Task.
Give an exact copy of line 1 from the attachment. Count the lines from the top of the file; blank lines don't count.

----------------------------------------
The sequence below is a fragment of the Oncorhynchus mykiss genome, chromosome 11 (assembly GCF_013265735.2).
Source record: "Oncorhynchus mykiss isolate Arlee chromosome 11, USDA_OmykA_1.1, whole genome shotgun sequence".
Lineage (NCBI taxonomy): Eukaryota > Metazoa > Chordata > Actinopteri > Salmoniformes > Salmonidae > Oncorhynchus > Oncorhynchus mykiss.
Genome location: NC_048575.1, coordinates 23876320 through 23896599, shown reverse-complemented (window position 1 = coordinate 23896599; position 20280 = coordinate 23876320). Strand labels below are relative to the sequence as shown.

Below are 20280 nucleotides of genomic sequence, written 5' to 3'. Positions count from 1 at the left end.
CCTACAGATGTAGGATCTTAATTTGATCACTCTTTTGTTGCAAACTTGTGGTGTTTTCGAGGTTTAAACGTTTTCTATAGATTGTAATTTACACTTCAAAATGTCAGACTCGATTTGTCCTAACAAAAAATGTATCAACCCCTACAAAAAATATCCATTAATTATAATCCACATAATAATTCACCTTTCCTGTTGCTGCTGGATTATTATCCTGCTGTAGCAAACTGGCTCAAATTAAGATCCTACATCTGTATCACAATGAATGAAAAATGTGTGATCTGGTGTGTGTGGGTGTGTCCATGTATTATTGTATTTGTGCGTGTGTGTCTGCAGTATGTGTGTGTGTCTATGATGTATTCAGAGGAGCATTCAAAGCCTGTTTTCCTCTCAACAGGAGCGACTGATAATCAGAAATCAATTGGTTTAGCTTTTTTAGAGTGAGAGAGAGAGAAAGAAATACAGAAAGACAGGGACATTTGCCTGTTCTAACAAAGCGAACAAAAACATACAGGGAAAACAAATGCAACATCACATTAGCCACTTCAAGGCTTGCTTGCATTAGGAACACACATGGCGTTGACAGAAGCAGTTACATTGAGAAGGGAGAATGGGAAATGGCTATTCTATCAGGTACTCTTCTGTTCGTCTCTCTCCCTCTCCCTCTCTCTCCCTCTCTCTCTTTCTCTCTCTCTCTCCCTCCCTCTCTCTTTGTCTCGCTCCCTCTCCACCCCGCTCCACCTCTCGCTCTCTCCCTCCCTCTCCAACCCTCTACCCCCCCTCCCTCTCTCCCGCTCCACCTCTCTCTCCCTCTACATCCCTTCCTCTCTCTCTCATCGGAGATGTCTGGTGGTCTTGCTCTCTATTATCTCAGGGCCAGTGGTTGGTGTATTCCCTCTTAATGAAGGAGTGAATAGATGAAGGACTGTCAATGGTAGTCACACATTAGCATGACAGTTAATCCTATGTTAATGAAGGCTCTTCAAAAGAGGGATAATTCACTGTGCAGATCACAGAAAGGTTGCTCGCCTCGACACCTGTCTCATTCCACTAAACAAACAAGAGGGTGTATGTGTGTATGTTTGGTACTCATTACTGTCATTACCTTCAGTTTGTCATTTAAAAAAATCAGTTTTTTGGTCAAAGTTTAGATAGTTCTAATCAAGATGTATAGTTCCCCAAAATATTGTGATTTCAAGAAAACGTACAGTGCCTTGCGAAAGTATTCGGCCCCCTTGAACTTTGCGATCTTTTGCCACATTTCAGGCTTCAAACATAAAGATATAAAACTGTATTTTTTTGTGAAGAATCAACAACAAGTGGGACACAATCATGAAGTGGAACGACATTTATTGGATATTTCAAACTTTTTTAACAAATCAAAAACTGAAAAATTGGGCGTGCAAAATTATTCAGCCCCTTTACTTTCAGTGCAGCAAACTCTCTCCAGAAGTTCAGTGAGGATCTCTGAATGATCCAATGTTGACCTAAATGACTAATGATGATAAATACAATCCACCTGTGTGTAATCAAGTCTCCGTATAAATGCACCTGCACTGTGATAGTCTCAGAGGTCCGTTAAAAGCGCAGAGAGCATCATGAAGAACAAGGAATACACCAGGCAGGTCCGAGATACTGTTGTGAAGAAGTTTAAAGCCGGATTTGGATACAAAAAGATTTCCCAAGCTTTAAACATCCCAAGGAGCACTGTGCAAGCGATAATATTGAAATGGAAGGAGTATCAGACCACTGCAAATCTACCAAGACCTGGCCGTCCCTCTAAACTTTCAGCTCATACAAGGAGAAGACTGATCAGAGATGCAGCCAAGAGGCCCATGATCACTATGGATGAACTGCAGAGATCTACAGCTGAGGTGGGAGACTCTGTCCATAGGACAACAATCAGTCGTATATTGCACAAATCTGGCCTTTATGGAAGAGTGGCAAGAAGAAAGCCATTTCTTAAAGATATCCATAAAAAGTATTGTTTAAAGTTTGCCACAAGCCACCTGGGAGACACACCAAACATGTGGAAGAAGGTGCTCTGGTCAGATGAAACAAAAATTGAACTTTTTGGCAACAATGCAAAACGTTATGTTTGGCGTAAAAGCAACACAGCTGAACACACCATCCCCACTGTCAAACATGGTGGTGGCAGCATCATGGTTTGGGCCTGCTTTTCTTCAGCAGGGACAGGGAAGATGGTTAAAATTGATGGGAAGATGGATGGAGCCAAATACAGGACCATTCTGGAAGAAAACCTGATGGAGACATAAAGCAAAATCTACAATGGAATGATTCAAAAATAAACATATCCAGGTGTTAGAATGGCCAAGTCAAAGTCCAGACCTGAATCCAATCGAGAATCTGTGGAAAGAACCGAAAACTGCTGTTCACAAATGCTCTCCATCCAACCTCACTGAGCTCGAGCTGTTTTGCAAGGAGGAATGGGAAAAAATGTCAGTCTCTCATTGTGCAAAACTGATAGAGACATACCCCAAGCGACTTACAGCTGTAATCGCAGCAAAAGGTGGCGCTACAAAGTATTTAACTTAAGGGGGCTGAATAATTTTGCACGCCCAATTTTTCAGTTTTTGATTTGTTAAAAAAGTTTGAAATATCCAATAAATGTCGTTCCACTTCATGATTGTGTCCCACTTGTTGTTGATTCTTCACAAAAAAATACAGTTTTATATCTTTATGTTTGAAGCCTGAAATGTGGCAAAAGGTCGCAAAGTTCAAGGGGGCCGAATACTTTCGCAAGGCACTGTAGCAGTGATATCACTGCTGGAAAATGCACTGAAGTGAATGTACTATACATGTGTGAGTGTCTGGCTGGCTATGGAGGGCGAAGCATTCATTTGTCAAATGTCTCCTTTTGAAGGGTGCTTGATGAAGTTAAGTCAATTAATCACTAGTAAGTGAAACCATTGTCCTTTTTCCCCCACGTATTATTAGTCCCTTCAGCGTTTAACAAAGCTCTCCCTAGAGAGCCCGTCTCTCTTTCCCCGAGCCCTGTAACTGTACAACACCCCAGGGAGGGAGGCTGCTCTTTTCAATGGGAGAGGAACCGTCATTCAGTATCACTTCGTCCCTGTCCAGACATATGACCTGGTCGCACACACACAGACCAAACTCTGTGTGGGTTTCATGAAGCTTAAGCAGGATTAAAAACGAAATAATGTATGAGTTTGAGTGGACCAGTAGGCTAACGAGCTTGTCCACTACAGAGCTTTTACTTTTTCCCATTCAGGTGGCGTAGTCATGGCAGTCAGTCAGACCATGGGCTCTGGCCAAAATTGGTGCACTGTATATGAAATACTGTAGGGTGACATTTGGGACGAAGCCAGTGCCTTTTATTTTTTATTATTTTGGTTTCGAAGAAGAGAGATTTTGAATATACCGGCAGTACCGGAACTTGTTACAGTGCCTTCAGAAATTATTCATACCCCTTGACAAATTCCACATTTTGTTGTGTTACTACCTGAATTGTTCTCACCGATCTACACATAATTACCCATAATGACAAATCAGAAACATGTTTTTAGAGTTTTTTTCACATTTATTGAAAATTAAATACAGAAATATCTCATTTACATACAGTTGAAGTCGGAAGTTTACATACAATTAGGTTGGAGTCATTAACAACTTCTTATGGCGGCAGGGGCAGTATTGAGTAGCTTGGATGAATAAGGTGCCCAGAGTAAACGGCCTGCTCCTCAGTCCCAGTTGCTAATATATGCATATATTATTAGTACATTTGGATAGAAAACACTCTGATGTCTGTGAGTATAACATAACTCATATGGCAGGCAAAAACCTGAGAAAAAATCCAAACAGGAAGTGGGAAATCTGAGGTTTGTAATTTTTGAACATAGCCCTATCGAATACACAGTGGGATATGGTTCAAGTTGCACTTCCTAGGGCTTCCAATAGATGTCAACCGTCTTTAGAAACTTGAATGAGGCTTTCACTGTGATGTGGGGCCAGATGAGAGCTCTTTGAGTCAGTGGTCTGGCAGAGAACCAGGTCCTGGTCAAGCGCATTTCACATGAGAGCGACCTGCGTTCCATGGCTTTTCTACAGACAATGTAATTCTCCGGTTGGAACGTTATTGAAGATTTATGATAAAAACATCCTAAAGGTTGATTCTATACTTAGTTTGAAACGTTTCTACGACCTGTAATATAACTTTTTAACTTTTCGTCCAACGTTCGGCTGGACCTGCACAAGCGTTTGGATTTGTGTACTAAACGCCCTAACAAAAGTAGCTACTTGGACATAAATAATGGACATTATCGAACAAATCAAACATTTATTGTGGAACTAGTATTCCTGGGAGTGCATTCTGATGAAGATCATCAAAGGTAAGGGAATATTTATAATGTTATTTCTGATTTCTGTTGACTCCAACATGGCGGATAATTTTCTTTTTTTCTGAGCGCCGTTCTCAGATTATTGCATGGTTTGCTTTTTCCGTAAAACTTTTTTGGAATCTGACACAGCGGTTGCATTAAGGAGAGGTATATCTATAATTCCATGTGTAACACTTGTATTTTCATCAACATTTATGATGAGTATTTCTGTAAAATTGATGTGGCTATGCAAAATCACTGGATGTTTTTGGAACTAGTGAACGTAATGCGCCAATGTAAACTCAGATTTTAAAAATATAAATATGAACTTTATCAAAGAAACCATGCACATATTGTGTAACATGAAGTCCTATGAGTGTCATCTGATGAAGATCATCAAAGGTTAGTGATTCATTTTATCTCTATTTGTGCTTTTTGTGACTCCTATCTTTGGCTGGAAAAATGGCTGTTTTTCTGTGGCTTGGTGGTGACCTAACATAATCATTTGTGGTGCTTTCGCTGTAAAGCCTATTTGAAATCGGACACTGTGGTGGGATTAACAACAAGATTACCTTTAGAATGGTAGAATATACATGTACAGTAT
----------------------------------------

The sequence below is a fragment of the Oncorhynchus mykiss genome, chromosome 11 (assembly GCF_013265735.2).